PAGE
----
African-American Revolutionaries, ABCs of Racial Literacy, Online Free Speech Legislation, More: Friday ResearchBuzz, March 26, 2021


National Library of Scotland: New digital resource on African American revolutionaries . “Struggles for Liberty takes its name from the phrase ‘struggles in the cause of liberty’, written by Lewis Henry Douglass (eldest son of Frederick Douglass) of his mother, Anna Murray Douglass’s tireless, heroic antislavery and social justice activism. The resource is structured by theme: the ‘Story of the Slave’; the History of Black Abolition; the US Civil War; African American activists in Scotland; and the Anna Murray and Frederick Douglass Family. It also includes interactive maps and downloadable learning activities for teachers, including activities mapped to the Curriculum for Excellence.”

PR Newswire: Sesame Workshop Continues Major Commitment to Racial Justice with New “ABCs of Racial Literacy” Content to Help Families Talk to Children About Race and Identity (PRESS RELEASE). “Sesame Workshop, the nonprofit educational organization behind Sesame Street, is releasing new resources to support families in talking to their children about race and racism. The ‘ABCs of Racial Literacy’ is part of Coming Together, Sesame Workshop’s ongoing commitment to racial justice.”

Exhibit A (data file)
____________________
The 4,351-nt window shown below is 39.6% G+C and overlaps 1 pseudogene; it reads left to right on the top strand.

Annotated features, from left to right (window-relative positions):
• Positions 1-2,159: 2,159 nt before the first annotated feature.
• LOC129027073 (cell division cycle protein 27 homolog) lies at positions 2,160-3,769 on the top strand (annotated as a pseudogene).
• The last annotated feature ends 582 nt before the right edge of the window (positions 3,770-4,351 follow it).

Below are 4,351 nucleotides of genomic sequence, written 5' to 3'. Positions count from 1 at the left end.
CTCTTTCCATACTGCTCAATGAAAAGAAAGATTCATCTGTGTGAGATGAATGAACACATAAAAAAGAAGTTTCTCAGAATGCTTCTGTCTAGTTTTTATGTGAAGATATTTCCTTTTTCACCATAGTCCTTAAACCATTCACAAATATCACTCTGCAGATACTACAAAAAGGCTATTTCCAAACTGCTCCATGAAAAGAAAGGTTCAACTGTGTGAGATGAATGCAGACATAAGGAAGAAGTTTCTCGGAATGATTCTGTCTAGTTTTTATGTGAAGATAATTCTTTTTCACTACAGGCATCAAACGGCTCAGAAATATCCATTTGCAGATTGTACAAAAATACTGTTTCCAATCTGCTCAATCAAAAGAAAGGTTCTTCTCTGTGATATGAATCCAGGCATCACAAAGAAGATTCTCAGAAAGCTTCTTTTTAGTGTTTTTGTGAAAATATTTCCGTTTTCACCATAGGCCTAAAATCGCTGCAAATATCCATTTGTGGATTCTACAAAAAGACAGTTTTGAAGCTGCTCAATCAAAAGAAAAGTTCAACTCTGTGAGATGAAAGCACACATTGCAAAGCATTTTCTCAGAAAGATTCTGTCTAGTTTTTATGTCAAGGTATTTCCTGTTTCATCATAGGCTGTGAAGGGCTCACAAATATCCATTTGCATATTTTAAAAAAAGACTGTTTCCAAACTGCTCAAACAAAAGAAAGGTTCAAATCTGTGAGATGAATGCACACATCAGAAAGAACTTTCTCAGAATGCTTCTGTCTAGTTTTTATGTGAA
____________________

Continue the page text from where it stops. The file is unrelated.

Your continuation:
Duke Today: Duke, American University Students Publish Tracker For Online Free Speech Legislation. “Reporters covering the complicated yet bipartisan reform of Section 230 of the Communications Decency Act can more easily monitor the legislation through a new tracker designed by students at Duke and American universities and Future Tense.”


Illinois News Bureau: Illinois researchers to digitally preserve history of live musical performances, including Krannert Center events. “‘The Internet of Musical Events: Digital Scholarship, Community, and the Archiving of Performances,’ known as InterMusE, aims to preserve access to the record of historical live musical performances through digital archiving of concert ephemera such as programs and posters. It also will collect oral history interviews with concertgoers.”

Gulf News: Google bungles Hindi translation of the word ‘unworried’ sparking social media storm. “What does ‘unworried’ mean in Hindi? For a few hours on Thursday, Google’s answer had Indians on Twitter in splits before the tech giant rushed to correct the Google Translate glitch. With viral memes and jokes on Twitter, Whatsapp, and other social media channels, many pointed out that Google was translating the word ‘unworried’ to ‘avivahit’, which means unmarried in Hindi and ‘ghair shaadi shuda’ in Urdu.”

The Verge: The Mess At Medium. “Medium entered the year with more than 700,000 paid subscriptions, putting it on track for more than $35 million in revenue, according to two people familiar with the matter. That’s a healthy sum for a media company. But it represents a weak outcome for Williams, who previously sold Blogger to Google and co-founded Twitter, which eventually went public and today has a market capitalization of more than $50 billion.”